6 Lessons Startup Entrepreneurs Can Learn From Dance Class

 

Written by Founder and CEO, Sara Potler LaHayne

Dance classes demand your attention.

Every muscle, every move, in coordination with others comes together in unison when everyone is focused.

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One of my dance classes takes this line of thinking to the next level. The teacher demands that you give all of yourself for the 90 minutes you’re in her class. If your thoughts wander off, she notices. As someone who struggles to fit in my expressive, creative outlet amid my responsibilities as mom, wife, and CEO, I appreciate her holding me accountable.

In this past week’s class, as she lectured us about allowing everything we’d done in the warm-up to go to waste, my mind did wander to how this moment would resonate with social entrepreneurs. Sure, they’re not all dancers, but this rally moment in the class was a grounding reminder of what we as social entrepreneurs, employees and leaders can learn from dancers:

Receive feedback.

In dance class, rejecting feedback is not an option. When your teacher offers you feedback, you don’t push back and you receive it openly. By offering feedback your teacher is saying you are worthy of notes, that you have potential, and are deserving of their time. Entrepreneurs should use feedback to refine their craft and not deflect or make excuses when receiving it.

Apply feedback.

Dancers who receive feedback and don’t make the improvements only hurt themselves. Same goes for startup founders. They should keep feedback top of mind and focus on it like a laser. Be committed to showing progress.

Actively listen.

When the teacher is speaking, dancers make eye contact and face her. We show with our bodies that we hear her and appreciate the sharing of her expertise to make us better at what we do. Entrepreneurs should do the same–acknowledge and appreciate feedback and demonstrate they’re listening.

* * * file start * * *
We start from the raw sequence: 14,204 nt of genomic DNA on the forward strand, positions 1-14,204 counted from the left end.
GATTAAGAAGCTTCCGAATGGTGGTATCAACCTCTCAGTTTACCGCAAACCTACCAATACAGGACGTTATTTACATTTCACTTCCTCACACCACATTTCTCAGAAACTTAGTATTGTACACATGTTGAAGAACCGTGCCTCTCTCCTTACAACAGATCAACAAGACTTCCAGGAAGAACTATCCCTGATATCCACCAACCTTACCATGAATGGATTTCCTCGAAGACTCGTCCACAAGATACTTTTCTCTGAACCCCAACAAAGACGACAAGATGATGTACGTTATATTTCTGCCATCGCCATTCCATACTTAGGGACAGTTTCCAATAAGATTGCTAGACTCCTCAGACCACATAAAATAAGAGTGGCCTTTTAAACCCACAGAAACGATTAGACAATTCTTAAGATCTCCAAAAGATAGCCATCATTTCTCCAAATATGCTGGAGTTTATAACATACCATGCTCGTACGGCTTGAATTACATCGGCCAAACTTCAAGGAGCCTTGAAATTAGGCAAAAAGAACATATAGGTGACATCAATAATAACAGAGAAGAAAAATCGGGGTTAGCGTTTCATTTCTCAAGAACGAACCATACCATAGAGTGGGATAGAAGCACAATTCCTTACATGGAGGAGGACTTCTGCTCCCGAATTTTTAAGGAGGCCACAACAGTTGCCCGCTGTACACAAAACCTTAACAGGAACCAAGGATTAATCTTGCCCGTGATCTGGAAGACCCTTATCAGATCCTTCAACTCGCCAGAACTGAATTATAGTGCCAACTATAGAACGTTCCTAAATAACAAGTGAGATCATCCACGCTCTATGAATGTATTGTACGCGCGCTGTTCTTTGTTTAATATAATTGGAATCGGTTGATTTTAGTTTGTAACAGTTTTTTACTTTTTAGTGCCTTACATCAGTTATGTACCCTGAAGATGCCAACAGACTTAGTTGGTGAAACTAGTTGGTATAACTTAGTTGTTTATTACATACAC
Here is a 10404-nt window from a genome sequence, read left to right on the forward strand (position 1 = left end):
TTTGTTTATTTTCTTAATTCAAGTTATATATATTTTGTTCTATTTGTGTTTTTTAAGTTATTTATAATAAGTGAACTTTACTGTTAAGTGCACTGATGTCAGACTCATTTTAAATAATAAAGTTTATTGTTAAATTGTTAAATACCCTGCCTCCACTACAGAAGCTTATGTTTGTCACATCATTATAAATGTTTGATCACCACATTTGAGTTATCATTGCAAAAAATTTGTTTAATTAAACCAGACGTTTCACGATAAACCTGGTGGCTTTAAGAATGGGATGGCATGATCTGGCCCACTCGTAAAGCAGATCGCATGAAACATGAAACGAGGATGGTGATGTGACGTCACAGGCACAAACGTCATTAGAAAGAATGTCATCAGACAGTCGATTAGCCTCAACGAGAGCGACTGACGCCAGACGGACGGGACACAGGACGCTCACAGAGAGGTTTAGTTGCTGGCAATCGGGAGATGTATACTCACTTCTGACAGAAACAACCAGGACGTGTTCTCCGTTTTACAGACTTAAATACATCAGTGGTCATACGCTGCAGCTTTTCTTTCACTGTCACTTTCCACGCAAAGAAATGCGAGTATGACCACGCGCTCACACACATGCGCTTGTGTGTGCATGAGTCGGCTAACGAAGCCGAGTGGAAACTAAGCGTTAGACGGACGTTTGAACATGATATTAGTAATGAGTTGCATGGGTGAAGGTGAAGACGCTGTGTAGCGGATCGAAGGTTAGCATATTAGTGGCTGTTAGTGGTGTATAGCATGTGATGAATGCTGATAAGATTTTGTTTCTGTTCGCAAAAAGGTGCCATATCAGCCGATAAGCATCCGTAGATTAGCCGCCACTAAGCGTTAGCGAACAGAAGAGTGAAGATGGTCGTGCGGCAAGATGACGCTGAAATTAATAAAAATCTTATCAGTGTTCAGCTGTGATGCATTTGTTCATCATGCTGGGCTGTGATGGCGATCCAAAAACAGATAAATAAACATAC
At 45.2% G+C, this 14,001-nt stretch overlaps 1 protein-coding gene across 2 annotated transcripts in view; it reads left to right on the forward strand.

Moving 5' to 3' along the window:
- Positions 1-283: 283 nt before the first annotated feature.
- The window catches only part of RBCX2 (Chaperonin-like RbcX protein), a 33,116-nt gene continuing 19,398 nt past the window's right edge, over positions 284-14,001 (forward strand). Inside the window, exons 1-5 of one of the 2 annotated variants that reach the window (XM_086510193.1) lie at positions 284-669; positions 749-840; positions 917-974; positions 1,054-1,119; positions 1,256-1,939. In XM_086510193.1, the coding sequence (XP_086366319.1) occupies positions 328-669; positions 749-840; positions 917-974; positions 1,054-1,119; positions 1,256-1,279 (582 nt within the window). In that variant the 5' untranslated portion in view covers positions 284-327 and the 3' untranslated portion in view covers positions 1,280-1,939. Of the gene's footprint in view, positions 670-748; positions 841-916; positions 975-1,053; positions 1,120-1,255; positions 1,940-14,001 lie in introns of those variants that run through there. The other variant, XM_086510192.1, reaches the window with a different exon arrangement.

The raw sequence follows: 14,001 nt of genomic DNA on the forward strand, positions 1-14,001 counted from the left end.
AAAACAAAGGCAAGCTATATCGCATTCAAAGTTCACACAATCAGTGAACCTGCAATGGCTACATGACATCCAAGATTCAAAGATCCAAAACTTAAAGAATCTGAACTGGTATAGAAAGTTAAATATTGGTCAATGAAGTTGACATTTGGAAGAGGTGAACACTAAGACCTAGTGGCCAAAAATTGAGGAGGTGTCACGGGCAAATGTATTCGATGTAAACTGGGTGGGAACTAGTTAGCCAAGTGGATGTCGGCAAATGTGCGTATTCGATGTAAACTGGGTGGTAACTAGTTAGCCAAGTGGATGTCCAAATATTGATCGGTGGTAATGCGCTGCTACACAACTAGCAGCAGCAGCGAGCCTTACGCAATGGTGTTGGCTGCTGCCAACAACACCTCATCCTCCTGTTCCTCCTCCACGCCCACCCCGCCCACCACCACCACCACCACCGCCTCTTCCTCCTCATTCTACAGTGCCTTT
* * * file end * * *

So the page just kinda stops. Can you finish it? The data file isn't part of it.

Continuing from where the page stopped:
Support one another.

When we break into small groups and dance the choreography, we support one another by standing to the side and showing that we are actively listening. We don’t multitask by practicing the choreography or displaying a lack of interest in the other dancers’ performances. Entrepreneurs too should support and celebrating those working with them on a variety of levels–both their employees and their support systems. 

Engage in the present experience.

Dancers must show full commitment to where we are, and that we are eager to receive information and learn. This dance teacher calls us out if our body language slips into something uninviting–for example if our arms cross or our hands rest on our hips. Even if it’s subliminal, entrepreneurs shouldn’t present a persona that says they are not fully engaged in their experience.

Giving your all

Dance teachers call us out when we give anything less than our best. Social entrepreneurs too must make sure to maximize their experiences and opportunities. And like dancers, for social entrepreneurs it’s more fun when we go all-in on the build. If we really sink into the experience and commit to where we are, we will get more out of it for ourselves and inspire our employees.

 

This article was originally published by EdWeek Market Brief on January 9th, 2019.

 
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